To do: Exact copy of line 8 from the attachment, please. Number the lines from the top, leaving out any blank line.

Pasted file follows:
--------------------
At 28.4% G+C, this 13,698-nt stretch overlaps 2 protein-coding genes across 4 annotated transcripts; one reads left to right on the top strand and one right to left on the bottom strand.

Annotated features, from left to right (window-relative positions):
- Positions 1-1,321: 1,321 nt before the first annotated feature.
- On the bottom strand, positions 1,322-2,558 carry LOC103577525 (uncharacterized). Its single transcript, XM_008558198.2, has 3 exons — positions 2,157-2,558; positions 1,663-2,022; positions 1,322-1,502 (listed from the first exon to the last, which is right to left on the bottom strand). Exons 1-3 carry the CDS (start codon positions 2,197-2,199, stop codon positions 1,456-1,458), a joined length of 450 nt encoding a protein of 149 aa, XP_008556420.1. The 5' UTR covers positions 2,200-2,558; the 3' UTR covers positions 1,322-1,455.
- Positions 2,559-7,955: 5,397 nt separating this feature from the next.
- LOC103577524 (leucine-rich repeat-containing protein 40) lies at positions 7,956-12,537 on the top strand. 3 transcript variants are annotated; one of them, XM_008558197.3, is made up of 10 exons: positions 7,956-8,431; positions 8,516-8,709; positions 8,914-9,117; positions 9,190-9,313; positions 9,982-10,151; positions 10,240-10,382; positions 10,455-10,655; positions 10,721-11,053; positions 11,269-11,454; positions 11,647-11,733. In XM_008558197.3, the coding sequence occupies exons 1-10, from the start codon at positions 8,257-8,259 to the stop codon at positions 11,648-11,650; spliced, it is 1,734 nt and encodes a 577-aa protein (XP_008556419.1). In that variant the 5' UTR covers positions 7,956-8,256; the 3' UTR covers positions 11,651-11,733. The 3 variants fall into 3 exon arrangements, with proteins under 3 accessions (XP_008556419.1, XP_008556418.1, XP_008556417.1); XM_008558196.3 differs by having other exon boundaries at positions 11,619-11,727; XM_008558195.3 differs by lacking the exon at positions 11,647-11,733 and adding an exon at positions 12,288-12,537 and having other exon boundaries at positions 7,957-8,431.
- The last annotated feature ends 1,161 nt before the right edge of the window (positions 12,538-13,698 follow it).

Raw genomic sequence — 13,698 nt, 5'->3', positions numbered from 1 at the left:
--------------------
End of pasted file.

Raw genomic sequence — 13,698 nt, 5'->3', positions numbered from 1 at the left: